Senator Jim Patrick - District 25

Having trouble viewing this email? View it as a Web page.

Idaho State Legislture

March 23, 2020

Senator Jim Patrick - District 25 Newsletter

Jim Patrick

Jim  L. Patrick
Statehouse (208) 332-1318 (Session Only)

Commerce & Human Resources – Chair
Agricultural Affairs
Resources & Environment


Dear Neighbors:


The Corona virus scare is shutting down large meetings, which will probably shorten our Legislative Session. This pandemic will, at the very least, have a large impact on commerce and state revenues. We do have a plan to deal with the monetary issues, but if the situation gets much worse, it may cause holdbacks for some agencies. We have been very conservative with our budgets, but not knowing the total effect on people’s lives and income to the state is very difficult. We are doing everything possible to protect lives. 


Twin Falls boys and girls win again. Idaho Legislators gathered to celebrate the Boys and Girls Club of Idaho’s Youth of the Year award. Five Idaho youth were selected to receive scholarships and were nominated to compete for the title of Idaho Youth of the Year. Nominees were Logan Fossler, Naomi Fraley, Steve Biondolillo, Sariah Standlee, and Davin White. They each gave speeches, sharing their powerful life experiences and demonstrating how they have become positive role models and incredible young people.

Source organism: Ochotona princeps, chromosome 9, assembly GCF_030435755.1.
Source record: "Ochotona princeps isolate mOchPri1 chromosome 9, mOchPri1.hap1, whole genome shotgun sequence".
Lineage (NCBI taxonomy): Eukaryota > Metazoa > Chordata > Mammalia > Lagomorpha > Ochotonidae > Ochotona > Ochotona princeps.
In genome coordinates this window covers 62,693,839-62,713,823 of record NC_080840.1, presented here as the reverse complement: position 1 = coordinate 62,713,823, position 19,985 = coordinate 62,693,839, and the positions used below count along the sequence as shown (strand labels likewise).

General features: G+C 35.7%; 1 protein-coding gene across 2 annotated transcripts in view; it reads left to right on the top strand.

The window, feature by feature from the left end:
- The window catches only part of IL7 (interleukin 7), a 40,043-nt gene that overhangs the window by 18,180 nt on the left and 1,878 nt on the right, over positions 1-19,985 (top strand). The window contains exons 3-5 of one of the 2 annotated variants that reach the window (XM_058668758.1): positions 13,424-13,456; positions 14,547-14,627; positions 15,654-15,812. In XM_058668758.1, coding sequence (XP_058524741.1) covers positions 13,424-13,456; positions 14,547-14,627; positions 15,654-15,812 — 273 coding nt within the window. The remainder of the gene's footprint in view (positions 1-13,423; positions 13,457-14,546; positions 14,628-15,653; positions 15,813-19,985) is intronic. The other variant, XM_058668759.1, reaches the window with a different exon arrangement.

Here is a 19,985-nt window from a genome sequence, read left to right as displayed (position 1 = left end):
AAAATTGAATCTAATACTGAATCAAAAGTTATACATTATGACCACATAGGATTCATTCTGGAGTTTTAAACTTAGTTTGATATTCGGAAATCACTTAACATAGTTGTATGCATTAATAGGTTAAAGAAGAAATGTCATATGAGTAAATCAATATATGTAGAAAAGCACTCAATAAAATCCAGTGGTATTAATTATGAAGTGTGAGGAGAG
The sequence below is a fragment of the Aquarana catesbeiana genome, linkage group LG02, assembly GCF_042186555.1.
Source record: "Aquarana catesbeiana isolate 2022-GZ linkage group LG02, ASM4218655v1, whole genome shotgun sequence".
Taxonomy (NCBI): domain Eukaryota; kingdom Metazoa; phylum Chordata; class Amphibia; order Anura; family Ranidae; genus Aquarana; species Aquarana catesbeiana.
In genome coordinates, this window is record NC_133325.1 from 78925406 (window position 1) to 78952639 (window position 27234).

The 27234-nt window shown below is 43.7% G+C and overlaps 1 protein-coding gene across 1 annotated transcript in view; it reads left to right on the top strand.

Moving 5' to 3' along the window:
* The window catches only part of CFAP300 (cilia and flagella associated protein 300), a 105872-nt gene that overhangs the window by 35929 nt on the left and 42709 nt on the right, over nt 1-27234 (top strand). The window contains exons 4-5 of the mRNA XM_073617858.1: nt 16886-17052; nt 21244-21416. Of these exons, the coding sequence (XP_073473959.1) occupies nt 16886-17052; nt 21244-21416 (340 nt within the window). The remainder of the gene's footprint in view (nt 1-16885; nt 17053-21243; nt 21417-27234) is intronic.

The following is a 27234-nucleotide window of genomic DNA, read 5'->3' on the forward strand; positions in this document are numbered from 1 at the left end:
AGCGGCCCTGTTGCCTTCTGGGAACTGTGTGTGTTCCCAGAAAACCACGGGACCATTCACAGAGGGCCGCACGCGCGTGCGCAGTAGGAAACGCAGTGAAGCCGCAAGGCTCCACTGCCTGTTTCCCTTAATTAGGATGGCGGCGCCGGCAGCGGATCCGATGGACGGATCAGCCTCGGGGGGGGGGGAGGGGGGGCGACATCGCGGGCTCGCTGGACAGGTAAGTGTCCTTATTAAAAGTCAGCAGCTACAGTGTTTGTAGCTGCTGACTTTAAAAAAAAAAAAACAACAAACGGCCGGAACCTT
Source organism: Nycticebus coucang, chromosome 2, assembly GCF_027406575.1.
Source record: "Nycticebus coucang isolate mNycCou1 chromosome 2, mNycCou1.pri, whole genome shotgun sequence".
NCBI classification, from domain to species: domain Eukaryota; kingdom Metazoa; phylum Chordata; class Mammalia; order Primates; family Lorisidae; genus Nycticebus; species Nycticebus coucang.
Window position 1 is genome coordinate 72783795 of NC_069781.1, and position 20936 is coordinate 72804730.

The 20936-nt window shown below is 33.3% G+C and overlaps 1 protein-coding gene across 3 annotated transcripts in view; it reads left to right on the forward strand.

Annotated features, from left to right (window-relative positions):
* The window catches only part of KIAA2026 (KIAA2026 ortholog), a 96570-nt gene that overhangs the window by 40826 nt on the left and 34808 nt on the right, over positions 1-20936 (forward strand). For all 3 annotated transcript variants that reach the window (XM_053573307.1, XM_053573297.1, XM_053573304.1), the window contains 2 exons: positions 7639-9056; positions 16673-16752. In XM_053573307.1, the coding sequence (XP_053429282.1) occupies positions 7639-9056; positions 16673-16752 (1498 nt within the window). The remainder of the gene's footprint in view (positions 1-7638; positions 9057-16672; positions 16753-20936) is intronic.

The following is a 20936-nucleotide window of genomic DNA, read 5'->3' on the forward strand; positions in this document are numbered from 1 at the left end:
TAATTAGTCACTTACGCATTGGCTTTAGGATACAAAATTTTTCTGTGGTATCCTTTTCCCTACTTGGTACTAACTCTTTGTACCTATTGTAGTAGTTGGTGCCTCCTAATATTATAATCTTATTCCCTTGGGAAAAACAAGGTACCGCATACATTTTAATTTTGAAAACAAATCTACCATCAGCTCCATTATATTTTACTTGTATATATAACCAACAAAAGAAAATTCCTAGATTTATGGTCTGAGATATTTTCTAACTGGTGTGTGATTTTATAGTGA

I have made a recommendation to the Joint Finance-Appropriations Committee (JFAC) for employee change of compensation. This recommendation for state employees affects 25,000 people. The Change in Compensation Committee (CECC) recommended a 3 percent structure adjustment. This will help with compression of salaries that have the top-grade level. As we bring the bottom up, the top will also benefit in the recommendation. This will cost $285,000 statewide. 


We also recommended a 2 percent increase based on performance. We identified 20 job classifications that have large turnover and hard-to-fill positions. This recommendation adds 2 percent with a General Fund cost of $741,000 and $1,453,000 from dedicated funds. The employee benefit package with health insurance and retirement benefits is staying basically the same. I believe I should mention the cost for employees for health insurance has stayed basically the same because we have built the reserve fund beyond the necessary needs due to lower claims. Our workforce is staying healthy.


Idaho has a rich heritage in farming and our farms continue to produce a wide variety of crops that fuel Idaho’s economy. As the fifth largest agricultural economy in the United States, based on farm gross domestic product (GDP) as a percent of the state’s total GDP, Idaho’s farm-produced GDP growth rate percentage has outpaced Idaho’s own GDP growth rate percentage. That shows that agriculture continues to be an important driver in Idaho’s economic health. Idaho’s cash receipts in 2019 topped $8.3 billion and were predominately from milk, cattle, potatoes, hay, grain, barley, and sugar. Idaho’s agriculture cash receipts continue to outpace U.S. averages and Idaho farm incomes reached a record high last year. Idaho exports around $848 million of agricultural products each year.